A major report proposing simplifying and decriminalising abortion law is also backing a call that nurses could safely carry out early abortions.
The Law Commission presented its 300 page briefing to the Justice Minister Andrew Little late last week that outlines three legal model proposals (see details below) for decriminalising abortion and repealing the requirement for two doctors to certify that a woman met the criteria for an abortion.
The report has been applauded by both the New Zealand Nurses Organisation and Family Planning with both supporting Model A (see below) because it places the decision-making process in the hands of the pregnant woman in consultation with her health professional.
“This would remove red tape and harmful delays and better equip women to take charge of their own health,” says NZNO professional nursing advisor Kate Weston.She added that NZNO was pleased that nurses’ voices had been heard as nurses play “a huge role in women’s reproductive health and are much more likely to have ongoing relationships with patients than the consultants currently required to approve abortions”.
Likewise Family Planning chief executive Jackie Edmond said the model would “promote earlier, more equitable access to both medical and surgical abortion, remove stigma and recognise pregnant people’s autonomy in reproductive health decisions”.
The Commission has also suggested other law reforms including removing the requirement for only doctors to carry out abortions, with many submissions pointing out that the development of medical abortion in particular meant doctors were no longer necessary to ensure patient safety.
An early medical abortion (EMA) is an option available up to nine weeks into a pregnancy and currently involves a woman attending an abortion facility to take two medications to induce a miscarriage, then returning home to miscarry. EMA has replaced surgical abortion as the preferred option for women presenting early in pregnancy.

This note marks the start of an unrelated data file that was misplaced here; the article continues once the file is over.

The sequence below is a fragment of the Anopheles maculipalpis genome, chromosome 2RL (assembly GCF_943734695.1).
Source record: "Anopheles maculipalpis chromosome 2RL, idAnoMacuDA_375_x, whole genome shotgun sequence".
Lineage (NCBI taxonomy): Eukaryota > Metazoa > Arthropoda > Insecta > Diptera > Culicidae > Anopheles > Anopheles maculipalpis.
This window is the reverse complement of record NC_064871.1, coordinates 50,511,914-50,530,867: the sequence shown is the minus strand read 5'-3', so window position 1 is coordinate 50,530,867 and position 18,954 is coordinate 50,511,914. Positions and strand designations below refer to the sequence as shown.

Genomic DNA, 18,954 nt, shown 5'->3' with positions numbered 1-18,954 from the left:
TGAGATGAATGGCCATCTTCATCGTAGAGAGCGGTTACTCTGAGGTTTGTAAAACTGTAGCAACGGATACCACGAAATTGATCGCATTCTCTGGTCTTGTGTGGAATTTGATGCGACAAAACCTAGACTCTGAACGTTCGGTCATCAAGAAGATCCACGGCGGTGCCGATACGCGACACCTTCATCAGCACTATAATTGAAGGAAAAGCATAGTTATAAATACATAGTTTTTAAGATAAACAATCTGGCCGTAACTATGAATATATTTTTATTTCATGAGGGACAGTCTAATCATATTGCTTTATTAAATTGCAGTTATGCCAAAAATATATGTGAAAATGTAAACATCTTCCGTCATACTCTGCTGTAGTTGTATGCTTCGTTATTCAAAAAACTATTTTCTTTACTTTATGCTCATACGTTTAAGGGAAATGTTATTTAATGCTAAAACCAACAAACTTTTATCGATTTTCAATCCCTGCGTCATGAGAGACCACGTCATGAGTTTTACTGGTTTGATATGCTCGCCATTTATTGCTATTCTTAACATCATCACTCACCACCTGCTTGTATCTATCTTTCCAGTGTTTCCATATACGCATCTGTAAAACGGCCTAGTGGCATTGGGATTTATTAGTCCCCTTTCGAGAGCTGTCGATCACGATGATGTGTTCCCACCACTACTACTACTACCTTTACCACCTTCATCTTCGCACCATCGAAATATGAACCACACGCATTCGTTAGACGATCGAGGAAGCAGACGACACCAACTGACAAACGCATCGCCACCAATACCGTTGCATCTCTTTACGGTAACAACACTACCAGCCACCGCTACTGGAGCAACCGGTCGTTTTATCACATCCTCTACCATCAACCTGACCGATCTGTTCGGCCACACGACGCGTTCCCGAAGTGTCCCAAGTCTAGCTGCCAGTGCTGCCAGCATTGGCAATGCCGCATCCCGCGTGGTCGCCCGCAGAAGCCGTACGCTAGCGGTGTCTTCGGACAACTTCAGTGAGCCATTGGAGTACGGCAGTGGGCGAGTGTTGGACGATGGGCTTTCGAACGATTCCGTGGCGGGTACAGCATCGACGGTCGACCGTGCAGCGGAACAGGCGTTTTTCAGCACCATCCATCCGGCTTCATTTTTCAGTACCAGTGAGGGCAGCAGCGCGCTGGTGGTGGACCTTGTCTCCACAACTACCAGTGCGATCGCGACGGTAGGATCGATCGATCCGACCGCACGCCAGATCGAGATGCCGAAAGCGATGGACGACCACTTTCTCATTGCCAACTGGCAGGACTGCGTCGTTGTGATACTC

The Commission heard advice in Great Britain and France that nurses are largely responsible for administering EMA, in Sweden it is mostly administered by midwives, and that totally home-administered EMA is available in most Australian states with midwives, nurses and pharmacists able to supply or administer EMA under the direction of a medical practitioner. It noted that abortion care was within the scope of practice of midwives in some other countries and that in the United States suitably trained nurse practitioners, physician assistants and nurse-midwives carry out first trimester surgical abortions in some states. The report also noted that NZNO submitted that appropriately trained nurses could safely prescribe and dispense EMA and some perform early surgical abortions with appropriate supervision.
The Commission says abortion service providers and health professional organisations agreed that the health practitioner regulatory bodies, like the Nursing Council and the Midwifery Council, were best placed to determine which practitioners could safely carry out abortion procedures, as they did for other procedures. “Removing legislative restrictions would better enable scopes of practice to change as medical technology, training and best practice advance,” says the Commission.
Conscientious Objection options
Currently New Zealand law says no doctor, nurse or other person is obliged to perform or assist an abortion if they object to doing so on the grounds of conscience.
But the Health Practitioners Competence Assurance Act does require a conscientiously objecting health professional to inform the woman that they can obtain an abortion from another health practitioner of Family Planning Clinic.